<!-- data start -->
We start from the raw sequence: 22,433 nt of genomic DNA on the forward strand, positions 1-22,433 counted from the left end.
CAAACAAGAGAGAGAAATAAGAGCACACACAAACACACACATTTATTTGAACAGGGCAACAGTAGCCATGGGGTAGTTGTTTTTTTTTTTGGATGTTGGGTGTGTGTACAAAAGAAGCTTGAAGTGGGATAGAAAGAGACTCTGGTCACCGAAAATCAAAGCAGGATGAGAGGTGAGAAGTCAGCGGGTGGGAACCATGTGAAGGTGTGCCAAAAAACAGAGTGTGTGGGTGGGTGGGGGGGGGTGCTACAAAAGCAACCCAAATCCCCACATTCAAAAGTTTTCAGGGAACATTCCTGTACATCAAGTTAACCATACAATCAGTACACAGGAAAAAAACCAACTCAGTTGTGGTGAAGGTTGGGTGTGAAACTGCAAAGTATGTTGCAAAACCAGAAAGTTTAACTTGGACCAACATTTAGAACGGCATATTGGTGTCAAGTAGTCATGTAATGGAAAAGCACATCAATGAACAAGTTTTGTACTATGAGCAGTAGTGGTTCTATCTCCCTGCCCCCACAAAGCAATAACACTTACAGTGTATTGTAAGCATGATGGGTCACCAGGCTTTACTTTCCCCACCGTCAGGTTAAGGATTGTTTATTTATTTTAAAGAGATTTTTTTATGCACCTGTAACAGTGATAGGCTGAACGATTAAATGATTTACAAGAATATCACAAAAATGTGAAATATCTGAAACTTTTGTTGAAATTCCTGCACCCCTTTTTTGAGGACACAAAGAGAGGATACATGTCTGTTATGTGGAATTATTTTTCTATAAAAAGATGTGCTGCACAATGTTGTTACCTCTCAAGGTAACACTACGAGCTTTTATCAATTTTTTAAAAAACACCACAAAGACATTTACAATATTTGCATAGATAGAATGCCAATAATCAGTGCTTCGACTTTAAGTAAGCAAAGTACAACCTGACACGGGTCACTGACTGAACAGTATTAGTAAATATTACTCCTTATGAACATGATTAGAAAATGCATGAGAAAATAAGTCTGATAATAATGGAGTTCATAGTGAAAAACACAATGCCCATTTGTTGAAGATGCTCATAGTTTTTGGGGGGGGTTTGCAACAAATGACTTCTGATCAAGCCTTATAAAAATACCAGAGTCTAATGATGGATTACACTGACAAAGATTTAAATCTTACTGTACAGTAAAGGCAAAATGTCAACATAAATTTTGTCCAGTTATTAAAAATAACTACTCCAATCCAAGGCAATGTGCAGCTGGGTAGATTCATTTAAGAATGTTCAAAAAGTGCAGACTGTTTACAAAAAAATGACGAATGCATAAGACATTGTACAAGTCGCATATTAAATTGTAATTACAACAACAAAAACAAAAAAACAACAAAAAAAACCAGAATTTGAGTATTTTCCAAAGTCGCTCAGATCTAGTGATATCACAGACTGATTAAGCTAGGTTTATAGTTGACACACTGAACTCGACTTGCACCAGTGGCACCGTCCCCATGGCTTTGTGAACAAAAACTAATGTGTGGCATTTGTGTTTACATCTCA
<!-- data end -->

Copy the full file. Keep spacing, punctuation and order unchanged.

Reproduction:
We start from the raw sequence: 22,433 nt of genomic DNA on the forward strand, positions 1-22,433 counted from the left end.
CAAACAAGAGAGAGAAATAAGAGCACACACAAACACACACATTTATTTGAACAGGGCAACAGTAGCCATGGGGTAGTTGTTTTTTTTTTTGGATGTTGGGTGTGTGTACAAAAGAAGCTTGAAGTGGGATAGAAAGAGACTCTGGTCACCGAAAATCAAAGCAGGATGAGAGGTGAGAAGTCAGCGGGTGGGAACCATGTGAAGGTGTGCCAAAAAACAGAGTGTGTGGGTGGGTGGGGGGGGGTGCTACAAAAGCAACCCAAATCCCCACATTCAAAAGTTTTCAGGGAACATTCCTGTACATCAAGTTAACCATACAATCAGTACACAGGAAAAAAACCAACTCAGTTGTGGTGAAGGTTGGGTGTGAAACTGCAAAGTATGTTGCAAAACCAGAAAGTTTAACTTGGACCAACATTTAGAACGGCATATTGGTGTCAAGTAGTCATGTAATGGAAAAGCACATCAATGAACAAGTTTTGTACTATGAGCAGTAGTGGTTCTATCTCCCTGCCCCCACAAAGCAATAACACTTACAGTGTATTGTAAGCATGATGGGTCACCAGGCTTTACTTTCCCCACCGTCAGGTTAAGGATTGTTTATTTATTTTAAAGAGATTTTTTTATGCACCTGTAACAGTGATAGGCTGAACGATTAAATGATTTACAAGAATATCACAAAAATGTGAAATATCTGAAACTTTTGTTGAAATTCCTGCACCCCTTTTTTGAGGACACAAAGAGAGGATACATGTCTGTTATGTGGAATTATTTTTCTATAAAAAGATGTGCTGCACAATGTTGTTACCTCTCAAGGTAACACTACGAGCTTTTATCAATTTTTTAAAAAACACCACAAAGACATTTACAATATTTGCATAGATAGAATGCCAATAATCAGTGCTTCGACTTTAAGTAAGCAAAGTACAACCTGACACGGGTCACTGACTGAACAGTATTAGTAAATATTACTCCTTATGAACATGATTAGAAAATGCATGAGAAAATAAGTCTGATAATAATGGAGTTCATAGTGAAAAACACAATGCCCATTTGTTGAAGATGCTCATAGTTTTTGGGGGGGGTTTGCAACAAATGACTTCTGATCAAGCCTTATAAAAATACCAGAGTCTAATGATGGATTACACTGACAAAGATTTAAATCTTACTGTACAGTAAAGGCAAAATGTCAACATAAATTTTGTCCAGTTATTAAAAATAACTACTCCAATCCAAGGCAATGTGCAGCTGGGTAGATTCATTTAAGAATGTTCAAAAAGTGCAGACTGTTTACAAAAAAATGACGAATGCATAAGACATTGTACAAGTCGCATATTAAATTGTAATTACAACAACAAAAACAAAAAAACAACAAAAAAAACCAGAATTTGAGTATTTTCCAAAGTCGCTCAGATCTAGTGATATCACAGACTGATTAAGCTAGGTTTATAGTTGACACACTGAACTCGACTTGCACCAGTGGCACCGTCCCCATGGCTTTGTGAACAAAAACTAATGTGTGGCATTTGTGTTTACATCTCA